Recently I had lunch with the CFO of a medium-sized company in the Mid-Atlantic region. The CFO had been with the business for 6 months, and the account manager for my company was giving him an update on the progress of several IT projects that were being handled by my company.
We had been working with this client for about 3 years, so we were educating the CFO about decisions made before his arrival. Since he had just lost his IT manager, he wanted to know why he had four devices acting as firewalls on his network. The former IT manager had disregarded our warnings when we had noted this as a risk item two years before. My company’s consultants tell the CFO that the four firewalls are doing absolutely nothing, and are in fact acting as a “screen door” for security. The CFO shakes his head in amazement.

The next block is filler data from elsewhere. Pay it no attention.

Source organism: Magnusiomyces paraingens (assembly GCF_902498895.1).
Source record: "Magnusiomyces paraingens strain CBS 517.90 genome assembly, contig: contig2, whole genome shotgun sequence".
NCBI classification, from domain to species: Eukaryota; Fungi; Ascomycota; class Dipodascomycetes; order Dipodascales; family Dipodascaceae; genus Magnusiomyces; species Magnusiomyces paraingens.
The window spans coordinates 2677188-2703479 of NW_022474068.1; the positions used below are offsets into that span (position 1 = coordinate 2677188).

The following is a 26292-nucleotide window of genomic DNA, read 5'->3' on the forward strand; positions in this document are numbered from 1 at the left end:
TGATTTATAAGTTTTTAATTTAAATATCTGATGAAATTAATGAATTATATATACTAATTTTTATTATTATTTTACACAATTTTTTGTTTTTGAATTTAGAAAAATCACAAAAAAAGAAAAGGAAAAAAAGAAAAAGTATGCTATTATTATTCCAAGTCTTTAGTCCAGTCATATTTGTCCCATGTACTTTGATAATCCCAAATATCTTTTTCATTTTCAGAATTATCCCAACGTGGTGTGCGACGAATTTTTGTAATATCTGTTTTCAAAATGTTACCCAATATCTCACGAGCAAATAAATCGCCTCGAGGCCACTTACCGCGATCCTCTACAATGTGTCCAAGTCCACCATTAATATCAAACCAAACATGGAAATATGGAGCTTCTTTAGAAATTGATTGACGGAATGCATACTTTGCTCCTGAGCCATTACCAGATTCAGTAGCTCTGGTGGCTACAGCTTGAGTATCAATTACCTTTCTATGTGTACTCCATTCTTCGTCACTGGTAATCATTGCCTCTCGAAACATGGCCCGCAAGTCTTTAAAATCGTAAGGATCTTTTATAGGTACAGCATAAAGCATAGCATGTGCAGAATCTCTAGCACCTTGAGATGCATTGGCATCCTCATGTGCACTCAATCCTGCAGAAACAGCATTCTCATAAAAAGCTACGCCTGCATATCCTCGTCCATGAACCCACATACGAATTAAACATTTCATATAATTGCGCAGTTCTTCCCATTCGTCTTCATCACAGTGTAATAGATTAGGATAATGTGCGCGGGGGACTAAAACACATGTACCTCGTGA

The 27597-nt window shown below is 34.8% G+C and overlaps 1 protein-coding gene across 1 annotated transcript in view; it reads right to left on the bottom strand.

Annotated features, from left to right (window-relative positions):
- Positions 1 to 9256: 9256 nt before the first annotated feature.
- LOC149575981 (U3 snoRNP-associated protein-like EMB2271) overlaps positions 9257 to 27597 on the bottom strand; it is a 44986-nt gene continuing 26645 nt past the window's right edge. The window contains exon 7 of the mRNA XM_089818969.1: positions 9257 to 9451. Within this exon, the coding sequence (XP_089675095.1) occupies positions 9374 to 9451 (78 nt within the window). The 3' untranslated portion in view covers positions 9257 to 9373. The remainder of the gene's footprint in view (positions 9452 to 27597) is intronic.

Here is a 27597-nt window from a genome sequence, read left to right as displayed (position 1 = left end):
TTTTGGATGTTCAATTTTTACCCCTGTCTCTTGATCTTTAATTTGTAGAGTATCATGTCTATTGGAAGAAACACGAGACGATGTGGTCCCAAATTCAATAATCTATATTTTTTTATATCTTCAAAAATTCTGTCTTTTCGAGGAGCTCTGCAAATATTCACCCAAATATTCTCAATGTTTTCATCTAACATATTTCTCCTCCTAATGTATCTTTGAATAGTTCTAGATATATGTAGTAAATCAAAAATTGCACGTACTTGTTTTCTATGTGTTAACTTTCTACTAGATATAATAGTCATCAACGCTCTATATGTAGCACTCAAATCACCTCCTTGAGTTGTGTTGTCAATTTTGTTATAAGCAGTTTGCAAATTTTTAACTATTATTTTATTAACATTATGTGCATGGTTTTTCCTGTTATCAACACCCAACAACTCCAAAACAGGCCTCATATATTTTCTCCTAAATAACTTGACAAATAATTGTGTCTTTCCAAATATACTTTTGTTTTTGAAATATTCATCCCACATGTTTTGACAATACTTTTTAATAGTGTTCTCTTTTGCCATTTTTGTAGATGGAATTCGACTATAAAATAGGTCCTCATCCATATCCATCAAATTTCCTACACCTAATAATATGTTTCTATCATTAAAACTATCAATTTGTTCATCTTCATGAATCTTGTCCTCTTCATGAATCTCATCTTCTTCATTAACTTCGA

I explained to the CFO that security can be quite straightforward. In fact, if a business person can’t understand the security strategy and the tactics employed, then it is too complex. The more needless complexity you build into your infrastructure, the higher your costs.
On a napkin, I drew pictures of a firewall and 3rd parties to show him how a firewall manages external business relationships. I drew a representation of his current situation with four firewalls and then sketched out an optimized (and affordable) future state.
I provided the CFO with a multi-year Security, Identity, and Privacy (SIP) strategy blueprint, and he promised to keep his IT strategy front-and-center for the next two years. Read more about SIP strategy right here in my blog posts.